The big picture: reusable bags from reused billboards

Wellington designer/maker Stu Whibley of 6by3 is walking the walk when it comes to promoting less wasteful practises in production. His range of hand-made, hard-wearing, versatile and fashionable messenger and tote bags showcase eco-friendly and affordable carryware – and a great use of what would otherwise be unwanted rubbish.


What do you make?
I make a selection of bags and carry-ware from old billboards and damaged prints which occur during the printing process.

How did you get into your craft?
The original spark for this idea came from being up close and seeing how much waste the printing process produces.

One day I grabbed a scrap print, measured up a co-worker’s laptop/satchel bag and began drawing something up. I then asked around and found someone in town who let me use one of their sewing machines, they helped me out with the basics and when it was all made up it turned out better than expected, so I ended up using it as my day to day bag, until I brought my own machine around a year later.


Do you have formal training or qualifications in your craft?
No formal training, the only sewing and fashion skills I’ve picked up are from my time at intermediate school and college; everything else is self-taught or picked up along the way. I’ve always been into the creative side of things. I studied Graphic and Multimedia Design, so being able to apply some of those skills has helped a lot.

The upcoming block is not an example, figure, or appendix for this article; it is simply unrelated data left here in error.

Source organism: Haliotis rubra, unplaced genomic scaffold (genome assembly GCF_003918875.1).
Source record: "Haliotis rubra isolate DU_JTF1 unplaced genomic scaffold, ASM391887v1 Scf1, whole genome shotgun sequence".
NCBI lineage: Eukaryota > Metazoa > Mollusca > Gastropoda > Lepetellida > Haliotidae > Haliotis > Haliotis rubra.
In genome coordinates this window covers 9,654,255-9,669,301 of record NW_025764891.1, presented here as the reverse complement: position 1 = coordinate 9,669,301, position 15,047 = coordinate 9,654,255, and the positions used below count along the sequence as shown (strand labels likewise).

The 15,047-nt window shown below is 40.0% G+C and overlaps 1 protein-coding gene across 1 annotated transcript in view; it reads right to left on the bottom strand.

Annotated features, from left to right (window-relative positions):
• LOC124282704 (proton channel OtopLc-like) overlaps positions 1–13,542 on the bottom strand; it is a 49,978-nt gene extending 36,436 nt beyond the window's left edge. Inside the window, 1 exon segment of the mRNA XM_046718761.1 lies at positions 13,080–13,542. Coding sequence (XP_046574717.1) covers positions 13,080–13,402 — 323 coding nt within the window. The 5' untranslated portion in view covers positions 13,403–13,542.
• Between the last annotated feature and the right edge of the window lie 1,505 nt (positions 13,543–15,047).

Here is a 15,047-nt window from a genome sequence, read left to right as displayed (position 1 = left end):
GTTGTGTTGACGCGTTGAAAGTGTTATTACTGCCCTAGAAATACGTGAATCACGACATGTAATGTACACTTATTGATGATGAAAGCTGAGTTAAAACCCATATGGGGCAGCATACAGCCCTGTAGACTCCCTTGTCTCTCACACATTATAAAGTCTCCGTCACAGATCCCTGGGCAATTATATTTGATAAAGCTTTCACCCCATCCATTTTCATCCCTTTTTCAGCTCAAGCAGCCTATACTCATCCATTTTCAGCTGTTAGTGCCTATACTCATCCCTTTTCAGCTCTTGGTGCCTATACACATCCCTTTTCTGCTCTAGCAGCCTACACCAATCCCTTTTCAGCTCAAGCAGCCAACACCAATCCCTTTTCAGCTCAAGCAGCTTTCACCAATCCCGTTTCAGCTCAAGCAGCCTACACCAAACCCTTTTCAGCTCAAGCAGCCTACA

Your favourite materials, tools and processes?
The billboards are always interesting and exciting to see, I’m unsure what some of them look like, so unfolding these large sheets, taking in all the colours, patterns, textures, going through the motions, breaking them down and shaping them into a niche product feels satisfying when you are holding it in front of you.

Tell us about some of the techniques involved in producing one of your pieces
There’s no special techniques involved, most of the time I only have one banner of one design to work with, so it’s how to get the most out of it. Sometimes that is easier said than done, but I like to think I still manage to do it.




What inspires you?
Nature alway plays a part when it comes to ideas and projects that recycle, upcycle, reuse. My dad got me into the outdoors, camping, hiking and on his famous tiki tours around New Zealand, so that has always stuck with me. Then it’s listening to people talk, pod casts, DVD commentaries, music and movies – making you think a little differently so when you come back to the project your perspective on it has shifted slightly – whether it be the project itself or your mindset, being more motivated and inspired to reach the goal.

Is there a philosophy behind your work?
Of course reducing waste is the overall idea, keeping things simple, leading by example and using my bags for day to day use and shopping myself, because if I don’t use them why should other people?

Describe your creative process:
The process is pretty mundane when you break it down, which isn’t a bad thing. Put on some music, a movie or podcast and fall into the routine!



Describe your workspace:
All over the show! I don’t have a single workspace, I still work in the print industry so I use some of the factory space and benches to cut them down into more manageable templates and I also do that outside at home. I have another room to prepare all the velcro and webbing needed for the bags, trim and piece together each element and then into the sewing room to put them all together.